Best online will writing service

Best online will writing service

In the past few years will writers have started to harness technology to try to create the best online wills. The ultimate aim is to provide the best online will writing service at a fraction of the cost of traditional in-person will writing services.

In a previous article we’ve discussed how will writing remained unchanged for nearly 200 years until the arrival of online Wills in 2018.

This article will examine online Will writing more closely. We will discuss how to assess and determine which is the best online will writing service and the best online will companies in Singapore.

Assessment criteria

There are various things that can be looked at to determine what is the best online will generator in Singapore.

For instance, you may assess online will writing services by looking at the process of using the site or service. The problem with this is that it ignores the most important thing. The most important thing must be the results that are produced i.e. the wills themselves.

If we were assessing a dentist’s work, is it helpful look at the patient’s feelings about the visit? Does it matter very much of the clinic had soothing music, TV screens to watch whilst the dentist performed root canal treatment?

Aren’t the results of the root canal treatment more important? If the treatment didn’t work does it matter that the patient felt calm and relaxed during the procedure? Results matter most.

With an online will creator site it’s the same thing. It is the results that matter most. Even if a person thoroughly enjoyed the process of writing a will with an online site if the will itself is poor then that site can hardly be considered the best and may actually be useless.

To find the best online site to make a will we must judge the results produced by a site.

What would experts look at to assess an online will site?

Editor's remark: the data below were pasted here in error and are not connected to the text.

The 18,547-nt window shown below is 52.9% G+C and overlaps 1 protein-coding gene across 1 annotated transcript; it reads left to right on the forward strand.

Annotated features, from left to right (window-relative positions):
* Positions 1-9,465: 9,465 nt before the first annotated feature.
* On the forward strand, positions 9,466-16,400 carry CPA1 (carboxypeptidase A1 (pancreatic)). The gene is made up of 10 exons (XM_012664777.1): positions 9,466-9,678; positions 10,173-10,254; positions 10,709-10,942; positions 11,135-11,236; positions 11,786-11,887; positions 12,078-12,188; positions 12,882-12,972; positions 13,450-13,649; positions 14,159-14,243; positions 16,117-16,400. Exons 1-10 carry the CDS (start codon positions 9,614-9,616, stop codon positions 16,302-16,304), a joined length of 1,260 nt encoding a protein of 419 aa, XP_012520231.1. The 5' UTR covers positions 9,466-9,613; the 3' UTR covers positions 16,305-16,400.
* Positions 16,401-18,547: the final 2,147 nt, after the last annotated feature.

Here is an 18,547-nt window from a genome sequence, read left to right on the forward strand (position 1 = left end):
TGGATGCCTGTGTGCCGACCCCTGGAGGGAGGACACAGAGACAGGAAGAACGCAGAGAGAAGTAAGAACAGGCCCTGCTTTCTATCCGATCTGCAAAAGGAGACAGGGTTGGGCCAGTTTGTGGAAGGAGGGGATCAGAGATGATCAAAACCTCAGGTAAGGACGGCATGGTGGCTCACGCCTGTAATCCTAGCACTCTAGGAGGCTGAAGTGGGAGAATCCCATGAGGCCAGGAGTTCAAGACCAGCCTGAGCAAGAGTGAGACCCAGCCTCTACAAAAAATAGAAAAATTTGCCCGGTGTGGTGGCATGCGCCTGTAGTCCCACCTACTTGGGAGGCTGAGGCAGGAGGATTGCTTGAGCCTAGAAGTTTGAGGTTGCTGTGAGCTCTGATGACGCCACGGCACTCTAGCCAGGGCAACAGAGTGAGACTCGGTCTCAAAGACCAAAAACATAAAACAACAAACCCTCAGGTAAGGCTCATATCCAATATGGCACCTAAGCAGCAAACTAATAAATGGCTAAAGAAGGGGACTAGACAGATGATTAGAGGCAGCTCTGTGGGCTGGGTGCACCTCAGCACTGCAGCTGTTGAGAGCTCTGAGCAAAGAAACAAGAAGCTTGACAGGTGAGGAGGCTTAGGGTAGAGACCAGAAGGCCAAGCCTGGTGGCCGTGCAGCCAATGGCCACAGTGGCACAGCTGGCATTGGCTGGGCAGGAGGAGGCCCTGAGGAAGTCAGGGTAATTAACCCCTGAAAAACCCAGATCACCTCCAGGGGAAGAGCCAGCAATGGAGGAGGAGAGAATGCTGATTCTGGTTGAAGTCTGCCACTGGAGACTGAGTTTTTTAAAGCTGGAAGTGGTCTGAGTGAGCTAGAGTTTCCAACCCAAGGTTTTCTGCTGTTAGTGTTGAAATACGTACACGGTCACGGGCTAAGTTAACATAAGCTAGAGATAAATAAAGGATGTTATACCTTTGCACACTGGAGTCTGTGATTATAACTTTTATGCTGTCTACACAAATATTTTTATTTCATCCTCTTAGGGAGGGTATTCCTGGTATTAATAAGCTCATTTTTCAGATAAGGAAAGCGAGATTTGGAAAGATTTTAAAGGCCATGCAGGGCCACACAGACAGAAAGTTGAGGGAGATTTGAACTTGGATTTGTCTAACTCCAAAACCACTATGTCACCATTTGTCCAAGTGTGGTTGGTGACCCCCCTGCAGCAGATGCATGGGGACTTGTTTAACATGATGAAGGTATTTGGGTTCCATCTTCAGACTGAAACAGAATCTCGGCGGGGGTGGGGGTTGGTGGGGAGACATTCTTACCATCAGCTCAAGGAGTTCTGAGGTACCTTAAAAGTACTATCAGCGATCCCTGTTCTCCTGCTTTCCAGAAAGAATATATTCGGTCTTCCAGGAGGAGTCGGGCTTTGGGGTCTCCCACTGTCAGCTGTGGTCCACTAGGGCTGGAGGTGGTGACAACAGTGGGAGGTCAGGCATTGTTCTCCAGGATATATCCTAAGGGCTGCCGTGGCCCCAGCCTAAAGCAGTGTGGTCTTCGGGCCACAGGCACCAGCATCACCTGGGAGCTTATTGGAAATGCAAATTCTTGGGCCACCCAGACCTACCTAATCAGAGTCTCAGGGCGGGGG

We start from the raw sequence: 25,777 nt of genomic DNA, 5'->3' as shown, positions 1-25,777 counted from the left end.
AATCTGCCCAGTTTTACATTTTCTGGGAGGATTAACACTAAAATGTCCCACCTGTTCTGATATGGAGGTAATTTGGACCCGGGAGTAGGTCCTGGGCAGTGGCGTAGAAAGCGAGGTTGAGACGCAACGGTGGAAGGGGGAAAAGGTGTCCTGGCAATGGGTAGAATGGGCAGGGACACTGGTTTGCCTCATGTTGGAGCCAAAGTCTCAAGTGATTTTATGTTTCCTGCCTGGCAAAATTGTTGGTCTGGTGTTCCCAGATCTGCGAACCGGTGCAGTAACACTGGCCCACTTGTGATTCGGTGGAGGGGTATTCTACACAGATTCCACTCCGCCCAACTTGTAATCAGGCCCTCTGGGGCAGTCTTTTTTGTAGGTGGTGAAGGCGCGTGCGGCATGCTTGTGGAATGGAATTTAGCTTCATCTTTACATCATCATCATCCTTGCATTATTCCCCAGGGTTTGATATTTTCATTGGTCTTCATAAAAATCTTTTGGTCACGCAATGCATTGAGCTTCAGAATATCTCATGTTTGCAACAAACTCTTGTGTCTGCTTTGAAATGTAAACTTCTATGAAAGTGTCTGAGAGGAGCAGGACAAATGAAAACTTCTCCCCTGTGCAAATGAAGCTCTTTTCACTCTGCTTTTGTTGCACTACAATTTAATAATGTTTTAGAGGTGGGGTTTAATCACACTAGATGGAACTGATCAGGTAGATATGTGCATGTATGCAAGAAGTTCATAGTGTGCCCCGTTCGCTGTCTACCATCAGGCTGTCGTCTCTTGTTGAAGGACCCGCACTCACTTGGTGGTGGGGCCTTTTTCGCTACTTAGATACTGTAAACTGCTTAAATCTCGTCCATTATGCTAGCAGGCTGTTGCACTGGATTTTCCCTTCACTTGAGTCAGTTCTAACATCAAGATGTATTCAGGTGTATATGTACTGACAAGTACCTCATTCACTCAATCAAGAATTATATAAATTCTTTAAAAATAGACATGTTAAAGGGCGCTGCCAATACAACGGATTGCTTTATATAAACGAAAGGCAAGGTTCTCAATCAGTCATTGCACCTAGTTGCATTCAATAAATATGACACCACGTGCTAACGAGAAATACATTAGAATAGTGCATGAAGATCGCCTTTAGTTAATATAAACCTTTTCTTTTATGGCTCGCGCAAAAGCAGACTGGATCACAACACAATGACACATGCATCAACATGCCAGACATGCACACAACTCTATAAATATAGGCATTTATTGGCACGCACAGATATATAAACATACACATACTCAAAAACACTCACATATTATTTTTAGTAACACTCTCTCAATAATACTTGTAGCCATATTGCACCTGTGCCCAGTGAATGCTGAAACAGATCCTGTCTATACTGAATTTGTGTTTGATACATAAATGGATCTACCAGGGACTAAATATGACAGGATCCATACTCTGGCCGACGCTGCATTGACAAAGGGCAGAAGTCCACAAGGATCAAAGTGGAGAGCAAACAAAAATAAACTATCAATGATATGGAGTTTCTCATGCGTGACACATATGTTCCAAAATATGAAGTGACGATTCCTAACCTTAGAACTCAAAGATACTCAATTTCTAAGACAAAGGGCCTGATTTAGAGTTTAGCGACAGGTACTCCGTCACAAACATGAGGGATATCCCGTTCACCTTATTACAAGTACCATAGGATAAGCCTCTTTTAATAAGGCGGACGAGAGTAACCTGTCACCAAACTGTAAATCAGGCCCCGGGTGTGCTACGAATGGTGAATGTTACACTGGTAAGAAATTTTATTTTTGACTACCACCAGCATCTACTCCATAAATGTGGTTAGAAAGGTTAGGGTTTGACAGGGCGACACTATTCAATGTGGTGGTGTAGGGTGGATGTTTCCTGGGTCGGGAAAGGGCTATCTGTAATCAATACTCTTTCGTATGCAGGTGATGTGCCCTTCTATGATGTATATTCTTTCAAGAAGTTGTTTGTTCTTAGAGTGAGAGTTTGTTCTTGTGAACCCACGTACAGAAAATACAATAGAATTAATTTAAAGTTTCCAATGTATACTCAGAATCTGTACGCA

If a foreign-trained lawyer was transferred to Singapore by his/her corporate employer and wanted to make a will what would he/she want to look at? We think these would be the relevant factors he/she would look at :

  1. How a site allows a user able to divide up or distribute his/her estate;
  2. How a site addresses and accommodate matters unique to Singapore such as the Section 26 Wills Act provisions for a child beneficiary of a will maker predeceasing the will maker;
  3. If Section 26 is catered for then how does an online site allow users to deal with what happens if a beneficiary dies and how does it allow users to cater for this possibility;
  4. What flexibility does an online site have for permitting a will maker to defer the vesting age for child beneficiaries to an age beyond 21 years?
  5. Is there an option to choose between an international Will and a concurrent Will?
  6. Does the will site allow a choice of listing the names of child beneficiaries or to leave the children un-named in the will?
  7. Does the will site allow you to choose if a specific gift is to be made only if you have no surviving children or is to be made even if you have a surviving child?
  8. Are same sex couples catered for?
  9. Are unmarried couples catered for?
  10. Does the will site offer a Letter of Wishes template?

Most of these factors will affect the final will i.e. these factors decide how the will itself is written.

These factors give a good idea of the quality of the will that can be produced by an online will site. Looking at these factors gives a much better of the Wills a site can produce than just looking at what users experience as they write their wills online.

Unless an assessment takes into account the final produce ie the will that is produced what value can such an assessment be worth?

No site can claim to be the best online will creator or the best online will generator if the wills that are created or generated are of low quality. Just as with skilled craftsmen will writers have differing experience. An experienced will lawyer is more capable of designing a better system that generates or creates better final wills. This is what would matter to a lawyer wanting to use an online will site.

A different point of view

To be fair some may argue that if an online will site allows the greatest latitude to a will maker to write a will that must be the best online will site.

We understand why such a view may seem attractive. The logic is that giving users the greatest latitude or number of choices means ‘flexibility’. However, the flaw in this view is evident when the argument is taken to its natural conclusion.

At its most extreme giving someone a blank sheet of paper to write a will absolutely allows the will maker the greatest latitude since there are no limits or boundaries. Of course any will making site offering a completely blank sheet of paper as a start clearly can’t be the best online will preparation site.